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Building a Complex Custom Control: Rolodex
Pages: 1, 2, 3

Implementation

The complete code for this entire project is available for download here. To save space, this article will not reproduce the full source code, but will show the important bits as we go.



To get started, create a new Windows project named "Rolodex." Immediately add a new project of the type Windows Control Library, and call the new project "RolodexControls." Make sure both projects are in the same solution. Rename the UserControl1 that Visual Studio creates to RolodexPanel.cs. (Unfortunately, we can't do much with this custom control until we have Rolodex entries, so bear with me while we create some more custom controls.)

Note: The design and code for the Rolodex shown in this article are based on work done by Liberty Associates, Inc., on behalf of and owned by Catalyst, Inc., and are used with their generous permission.

Creating the RolodexEntry Base Class

Right-click on the RolodexControls project and choose Add -> User Control. Name the new control "RolodexEntry.cs;" the base class for RolodexEntries. Set its size to 225,75. The goal now is to factor out those features that are common to all Rolodex entries. Enter the following code:

protected const int MaxStringLength = 24;
protected const int TruncatedStringLength = 22;
protected bool selected;
public delegate void EntrySelected(object sender, EventArgs e);
public event EntrySelected OnEntrySelected;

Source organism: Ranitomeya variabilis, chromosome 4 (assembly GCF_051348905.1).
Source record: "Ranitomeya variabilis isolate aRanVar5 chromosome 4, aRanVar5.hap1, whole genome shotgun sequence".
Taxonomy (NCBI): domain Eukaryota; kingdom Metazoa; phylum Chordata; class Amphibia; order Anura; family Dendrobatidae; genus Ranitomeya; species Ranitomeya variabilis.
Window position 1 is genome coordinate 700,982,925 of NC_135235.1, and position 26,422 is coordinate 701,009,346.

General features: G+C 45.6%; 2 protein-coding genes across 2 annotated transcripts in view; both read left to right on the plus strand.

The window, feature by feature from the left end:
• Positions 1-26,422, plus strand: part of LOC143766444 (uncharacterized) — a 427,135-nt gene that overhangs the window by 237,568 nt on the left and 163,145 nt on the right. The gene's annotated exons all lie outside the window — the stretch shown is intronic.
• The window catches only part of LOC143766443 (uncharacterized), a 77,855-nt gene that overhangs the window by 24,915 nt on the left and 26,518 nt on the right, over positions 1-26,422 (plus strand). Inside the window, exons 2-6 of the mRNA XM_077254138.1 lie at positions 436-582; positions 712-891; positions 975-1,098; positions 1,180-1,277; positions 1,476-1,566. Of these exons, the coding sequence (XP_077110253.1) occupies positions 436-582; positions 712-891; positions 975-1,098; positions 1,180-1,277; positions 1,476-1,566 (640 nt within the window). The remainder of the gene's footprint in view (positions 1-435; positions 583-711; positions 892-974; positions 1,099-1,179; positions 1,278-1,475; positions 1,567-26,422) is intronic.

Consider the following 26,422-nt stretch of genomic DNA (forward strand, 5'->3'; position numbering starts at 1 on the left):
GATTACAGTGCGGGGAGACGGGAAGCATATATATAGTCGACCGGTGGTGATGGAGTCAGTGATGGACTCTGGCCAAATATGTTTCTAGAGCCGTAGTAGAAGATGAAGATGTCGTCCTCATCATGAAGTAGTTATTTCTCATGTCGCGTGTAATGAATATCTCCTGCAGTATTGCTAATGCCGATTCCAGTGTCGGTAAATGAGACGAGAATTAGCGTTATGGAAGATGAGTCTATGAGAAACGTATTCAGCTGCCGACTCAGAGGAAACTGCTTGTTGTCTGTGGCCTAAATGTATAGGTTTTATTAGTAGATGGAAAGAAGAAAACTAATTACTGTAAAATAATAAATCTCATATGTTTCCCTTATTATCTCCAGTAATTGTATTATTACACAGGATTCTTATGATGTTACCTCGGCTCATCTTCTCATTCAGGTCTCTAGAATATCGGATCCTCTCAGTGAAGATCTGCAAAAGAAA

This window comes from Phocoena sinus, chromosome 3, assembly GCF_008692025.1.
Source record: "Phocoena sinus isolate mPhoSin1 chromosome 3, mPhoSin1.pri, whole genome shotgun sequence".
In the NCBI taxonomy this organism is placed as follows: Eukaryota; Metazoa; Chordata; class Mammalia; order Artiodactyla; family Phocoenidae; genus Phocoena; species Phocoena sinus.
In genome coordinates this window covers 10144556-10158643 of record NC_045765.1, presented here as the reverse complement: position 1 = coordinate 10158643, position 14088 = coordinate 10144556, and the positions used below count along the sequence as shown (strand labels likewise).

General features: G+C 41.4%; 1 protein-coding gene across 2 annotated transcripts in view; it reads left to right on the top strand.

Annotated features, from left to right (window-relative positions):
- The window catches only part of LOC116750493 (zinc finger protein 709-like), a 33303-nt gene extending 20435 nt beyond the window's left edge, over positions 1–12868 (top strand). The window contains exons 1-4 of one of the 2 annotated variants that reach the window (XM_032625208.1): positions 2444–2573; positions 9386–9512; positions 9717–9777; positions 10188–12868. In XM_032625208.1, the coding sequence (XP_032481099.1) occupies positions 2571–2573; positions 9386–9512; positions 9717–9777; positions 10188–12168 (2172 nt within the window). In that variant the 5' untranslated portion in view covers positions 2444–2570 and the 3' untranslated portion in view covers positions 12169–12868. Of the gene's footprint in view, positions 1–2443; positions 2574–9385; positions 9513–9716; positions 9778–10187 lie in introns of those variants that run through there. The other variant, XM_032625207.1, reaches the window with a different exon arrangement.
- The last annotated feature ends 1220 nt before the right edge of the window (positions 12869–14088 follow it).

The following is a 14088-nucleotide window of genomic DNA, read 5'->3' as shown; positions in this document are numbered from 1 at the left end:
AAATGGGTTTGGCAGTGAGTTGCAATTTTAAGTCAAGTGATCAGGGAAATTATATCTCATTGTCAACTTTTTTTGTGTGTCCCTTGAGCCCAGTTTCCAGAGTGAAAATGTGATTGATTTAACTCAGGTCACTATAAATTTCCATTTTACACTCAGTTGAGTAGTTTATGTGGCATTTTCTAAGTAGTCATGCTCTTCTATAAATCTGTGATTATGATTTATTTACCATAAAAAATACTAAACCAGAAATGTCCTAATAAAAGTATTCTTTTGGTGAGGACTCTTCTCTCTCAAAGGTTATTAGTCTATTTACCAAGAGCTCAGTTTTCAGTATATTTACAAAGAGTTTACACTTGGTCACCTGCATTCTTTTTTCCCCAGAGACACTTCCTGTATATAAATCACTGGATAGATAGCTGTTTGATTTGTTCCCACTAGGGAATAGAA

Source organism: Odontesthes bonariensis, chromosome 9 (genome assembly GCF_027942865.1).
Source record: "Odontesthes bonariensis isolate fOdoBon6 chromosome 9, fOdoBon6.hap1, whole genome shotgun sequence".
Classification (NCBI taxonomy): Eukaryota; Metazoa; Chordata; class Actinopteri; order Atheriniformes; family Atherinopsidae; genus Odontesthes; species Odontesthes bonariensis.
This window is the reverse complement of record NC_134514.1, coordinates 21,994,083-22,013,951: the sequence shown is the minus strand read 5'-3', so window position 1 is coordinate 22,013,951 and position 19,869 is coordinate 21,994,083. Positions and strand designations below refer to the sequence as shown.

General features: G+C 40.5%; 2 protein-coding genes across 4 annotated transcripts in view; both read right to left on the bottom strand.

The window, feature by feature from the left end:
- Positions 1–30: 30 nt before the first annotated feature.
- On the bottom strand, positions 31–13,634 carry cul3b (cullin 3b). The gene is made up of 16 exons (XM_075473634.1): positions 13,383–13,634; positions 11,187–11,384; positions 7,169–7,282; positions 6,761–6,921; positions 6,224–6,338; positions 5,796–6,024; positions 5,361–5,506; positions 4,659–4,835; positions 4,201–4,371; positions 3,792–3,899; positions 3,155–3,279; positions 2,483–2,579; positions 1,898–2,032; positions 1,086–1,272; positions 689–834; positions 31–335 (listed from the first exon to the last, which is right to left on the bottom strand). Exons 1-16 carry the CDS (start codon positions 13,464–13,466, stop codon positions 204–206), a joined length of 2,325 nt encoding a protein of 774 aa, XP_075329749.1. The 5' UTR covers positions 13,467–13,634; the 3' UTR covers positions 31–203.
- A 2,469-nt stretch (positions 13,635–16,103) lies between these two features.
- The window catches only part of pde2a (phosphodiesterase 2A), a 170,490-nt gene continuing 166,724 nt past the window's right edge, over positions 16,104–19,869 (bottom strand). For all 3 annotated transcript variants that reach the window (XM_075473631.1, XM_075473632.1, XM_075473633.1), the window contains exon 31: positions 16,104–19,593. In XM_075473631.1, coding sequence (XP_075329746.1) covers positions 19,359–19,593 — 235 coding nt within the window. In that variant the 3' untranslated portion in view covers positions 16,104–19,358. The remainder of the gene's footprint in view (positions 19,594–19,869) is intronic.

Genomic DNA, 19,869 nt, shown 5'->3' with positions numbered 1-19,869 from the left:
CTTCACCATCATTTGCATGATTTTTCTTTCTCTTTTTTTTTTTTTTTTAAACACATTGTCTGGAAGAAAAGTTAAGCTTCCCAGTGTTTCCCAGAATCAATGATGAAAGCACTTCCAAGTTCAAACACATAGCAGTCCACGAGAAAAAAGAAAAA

public RolodexEntry()
{
  InitializeComponent();
}

protected virtual void SetSelectedProperties() { }

public bool Selected
{ 
  get { return selected; } 
  set { selected = value; } 
}

// will be called by the rolodex entries
protected virtual void Clicked( object sender, EventArgs e )
{
   if ( OnEntrySelected != null )
    OnEntrySelected( sender, e );
}

The base class has two constants and a Boolean (selected) for which there is a public accessor. Other than the constructor, the only methods are SetSelectedProperties (which does nothing but which will be overridden in the derived classes) and Clicked, which informs any interested observer (e.g., the form) when an entry has been selected (e.g., to show details about that entry).

Creating the Customer Rolodex Entry

Create a new user control, RolodexCustomerEntry. Set its size to 225,75. Add seven labels; the top label (lblCompanyName), stretches across the entire width of the control, and has its background color set to silver and its font set to size 12. The remaining six labels have their background color set to Control, and their font size set to 8.25. They are: lblContactPrompt, lblContactName, lblPhonePrompt, lblPhone, lblFaxPrompt, and lblFax . The CustomerRolodexEntry control is shown in Figure 3:

figure 3
Figure 3. CustomerRolodexControl

This virtual method sets the company name's BackColor to red when the entry is selected. Next, click on the form and each label in turn and set all of the Click Events to ClickHandler. Implement ClickHandler as follows:

private void ClickHandler( object sender, EventArgs e )
{
  Clicked( this, e );
}

ClickHandler invokes the base class' Clicked method, passing the current CustomerRolodexControl as the source. At this point change the derivation of CustomerRolodexControl from UserControl to Roldoex Entry (you couldn't do so before because Visual Studio would not let you look at the designer until your derived class was completed):

public partial class RolodexCustomerEntry : RolodexEntry
Override SetSelectedProperties to set the CompanyName label's background to red if the entry is selected, silver otherwise:
lblCompanyName.BackColor = Selected ? Color.Red : Color.Silver;

Finally, add a public method to load the values passed in by the CustomerRolodexPanel:

public void LoadValues(
  string companyName,
  string contactName,
  string phone,
  string fax )
{
  lblCompanyName.Text = companyName;
  lblContactName.Text = contactName;
  lblPhone.Text = phone;
  lblFax.Text = fax;
}

Pages: 1, 2, 3

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